Globalization and Delhi: Where to from here? – Professor Partha S. Ghosh
Free Public Lecture, Melbourne – 22 August 2012
This event is presented by the Community Sustainability program.
Delhi is India’s eternal city. From the days of Mahabharata in the second millennium BC to the present it has figured prominently in Indian life whether its rulers were Hindus, Buddhists, Muslims or Christians. As a symbol of Indian nationalism no other city laid any comparable claim. After it became British India’s capital its population grew as never before to which the Partition and the recent economic boom, thanks to India’s plunge into globalized economy, have contributed massively. With its present 22.2 million people the National Capital Territory (NCT) of Delhi is the largest Indian metropolitan region by area and second to Greater Mumbai by population. In world ranking it is amongst the top ten. But in spite of all this Delhi is still provincial in several respects. Its politics is parochial, its migratory patterns are ethnically driven and the presence of Delhi villages is anachronistic. In that sense is Delhi is India’s microcosm. Delhi is not only eternal, it is also enigmatic.
About the speaker:
Partha S. Ghosh is a Professor of South Asian Studies at the School of International Studies, Jawaharlal Nehru University, New Delhi, India. His areas of interest are South Asian politics, ethnicity and domestic politics-foreign policy interface. Partha has also been a Visiting Professor at the OKD Institute of Social Change and Development, Guwahati, a Humboldt Fellow at the Heidelberg University, a Ford Visiting Scholar at the University of Illinois, Urbana-Champaign, and a Visiting Fellow at the Centre for Policy Research, New Delhi. For many years he served as a Research Director at the Indian Council of Social Science Research, New Delhi.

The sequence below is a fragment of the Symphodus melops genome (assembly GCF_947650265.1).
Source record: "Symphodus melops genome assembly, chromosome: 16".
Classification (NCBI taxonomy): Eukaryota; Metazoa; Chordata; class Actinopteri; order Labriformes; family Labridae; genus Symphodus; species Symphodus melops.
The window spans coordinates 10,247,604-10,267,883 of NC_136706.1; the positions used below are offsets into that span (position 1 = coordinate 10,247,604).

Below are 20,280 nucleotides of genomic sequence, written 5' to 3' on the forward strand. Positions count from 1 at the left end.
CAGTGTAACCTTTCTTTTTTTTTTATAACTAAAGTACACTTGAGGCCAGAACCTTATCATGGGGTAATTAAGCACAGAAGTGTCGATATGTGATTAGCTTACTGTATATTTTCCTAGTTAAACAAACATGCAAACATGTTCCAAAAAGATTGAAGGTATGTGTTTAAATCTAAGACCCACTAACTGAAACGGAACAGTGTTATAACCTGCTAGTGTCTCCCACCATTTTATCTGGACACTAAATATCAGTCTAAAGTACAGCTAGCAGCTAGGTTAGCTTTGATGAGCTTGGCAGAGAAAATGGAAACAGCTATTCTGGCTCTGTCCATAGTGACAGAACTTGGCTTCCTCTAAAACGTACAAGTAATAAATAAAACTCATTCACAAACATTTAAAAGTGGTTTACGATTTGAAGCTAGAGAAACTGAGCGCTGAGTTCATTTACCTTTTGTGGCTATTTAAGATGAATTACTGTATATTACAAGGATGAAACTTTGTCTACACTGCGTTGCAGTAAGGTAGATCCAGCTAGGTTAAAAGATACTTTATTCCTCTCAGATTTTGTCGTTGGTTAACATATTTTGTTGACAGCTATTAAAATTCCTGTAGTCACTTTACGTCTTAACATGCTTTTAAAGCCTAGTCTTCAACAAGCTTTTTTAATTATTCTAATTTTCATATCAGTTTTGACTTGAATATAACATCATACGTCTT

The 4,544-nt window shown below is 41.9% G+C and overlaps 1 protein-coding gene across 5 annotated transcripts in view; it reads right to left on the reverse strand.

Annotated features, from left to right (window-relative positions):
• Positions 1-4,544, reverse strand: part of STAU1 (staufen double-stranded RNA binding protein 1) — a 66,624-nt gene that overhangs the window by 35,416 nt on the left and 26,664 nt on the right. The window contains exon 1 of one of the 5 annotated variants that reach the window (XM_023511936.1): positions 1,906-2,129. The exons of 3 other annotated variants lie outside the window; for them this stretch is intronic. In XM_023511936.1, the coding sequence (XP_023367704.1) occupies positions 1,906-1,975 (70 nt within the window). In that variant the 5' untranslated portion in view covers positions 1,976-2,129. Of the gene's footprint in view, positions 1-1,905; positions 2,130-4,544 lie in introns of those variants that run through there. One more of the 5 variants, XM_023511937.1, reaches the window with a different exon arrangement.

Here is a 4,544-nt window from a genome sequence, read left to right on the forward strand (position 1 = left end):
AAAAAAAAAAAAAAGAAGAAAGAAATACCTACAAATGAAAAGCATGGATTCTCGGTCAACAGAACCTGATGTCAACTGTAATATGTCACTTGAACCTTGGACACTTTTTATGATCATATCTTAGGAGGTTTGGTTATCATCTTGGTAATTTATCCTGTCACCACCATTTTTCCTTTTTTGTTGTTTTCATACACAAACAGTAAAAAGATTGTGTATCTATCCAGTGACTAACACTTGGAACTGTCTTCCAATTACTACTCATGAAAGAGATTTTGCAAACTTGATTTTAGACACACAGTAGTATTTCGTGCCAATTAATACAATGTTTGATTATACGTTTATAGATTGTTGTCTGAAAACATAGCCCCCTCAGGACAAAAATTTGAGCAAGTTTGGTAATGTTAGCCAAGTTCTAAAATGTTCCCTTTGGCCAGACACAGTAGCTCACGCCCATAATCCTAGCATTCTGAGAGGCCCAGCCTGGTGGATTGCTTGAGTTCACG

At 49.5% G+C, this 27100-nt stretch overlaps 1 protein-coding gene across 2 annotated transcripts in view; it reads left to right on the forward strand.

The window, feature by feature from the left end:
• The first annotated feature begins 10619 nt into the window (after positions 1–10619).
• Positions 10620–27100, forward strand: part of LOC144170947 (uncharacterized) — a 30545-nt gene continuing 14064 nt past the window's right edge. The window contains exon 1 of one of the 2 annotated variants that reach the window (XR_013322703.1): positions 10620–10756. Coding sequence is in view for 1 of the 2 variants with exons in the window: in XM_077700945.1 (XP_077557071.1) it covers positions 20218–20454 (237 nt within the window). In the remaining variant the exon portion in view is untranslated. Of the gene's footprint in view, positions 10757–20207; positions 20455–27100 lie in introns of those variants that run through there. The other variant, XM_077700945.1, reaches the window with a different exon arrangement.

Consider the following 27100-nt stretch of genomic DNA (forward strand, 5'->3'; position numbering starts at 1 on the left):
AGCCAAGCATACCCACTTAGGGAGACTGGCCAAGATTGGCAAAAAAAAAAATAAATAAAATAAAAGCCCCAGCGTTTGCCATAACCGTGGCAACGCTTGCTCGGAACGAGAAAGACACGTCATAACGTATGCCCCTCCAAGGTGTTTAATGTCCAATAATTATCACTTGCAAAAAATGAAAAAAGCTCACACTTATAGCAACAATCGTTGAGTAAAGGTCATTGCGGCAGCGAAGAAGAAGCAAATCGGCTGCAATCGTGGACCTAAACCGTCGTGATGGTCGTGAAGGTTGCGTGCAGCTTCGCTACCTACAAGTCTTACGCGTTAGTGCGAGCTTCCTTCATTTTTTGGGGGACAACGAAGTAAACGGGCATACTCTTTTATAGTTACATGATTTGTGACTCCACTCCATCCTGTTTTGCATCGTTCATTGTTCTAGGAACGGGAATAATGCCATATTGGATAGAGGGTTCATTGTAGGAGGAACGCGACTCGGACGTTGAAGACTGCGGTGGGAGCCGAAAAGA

His books include Politics of Personal Law in South Asia (New Delhi: Routledge, 2007), Unwanted and Uprooted: A Political Study of Refugees, Migrants, Stateless and Displaced in South Asia (New Delhi: Samskriti, 2004); Ethnicity versus Nationalism – The Devolution Discourse in Sri Lanka (New Delhi: Sage, 2003), and BJP and the Evolution of Hindu Nationalism (New Delhi: Manohar, 1999, 2000) and several other co-edited books and academic journals. Partha’s forthcoming book is an edited volume entitled India’s North-East and Beyond: Cross-National Perspectives (New Delhi: Inter-India Publications). Ghosh is also the Editor of India Quarterly, the flagship journal of the Indian Council of World Affairs, New Delhi.
Date: Wednesday 22 August 2012
Venue: RMIT City Campus, Research Lounge, (entry via RMIT Building 8, Level 5), 360 Swanston Street, Melbourne
RSVP: email email@example.com by 15 August 2012 (the lecture is free but bookings are essential)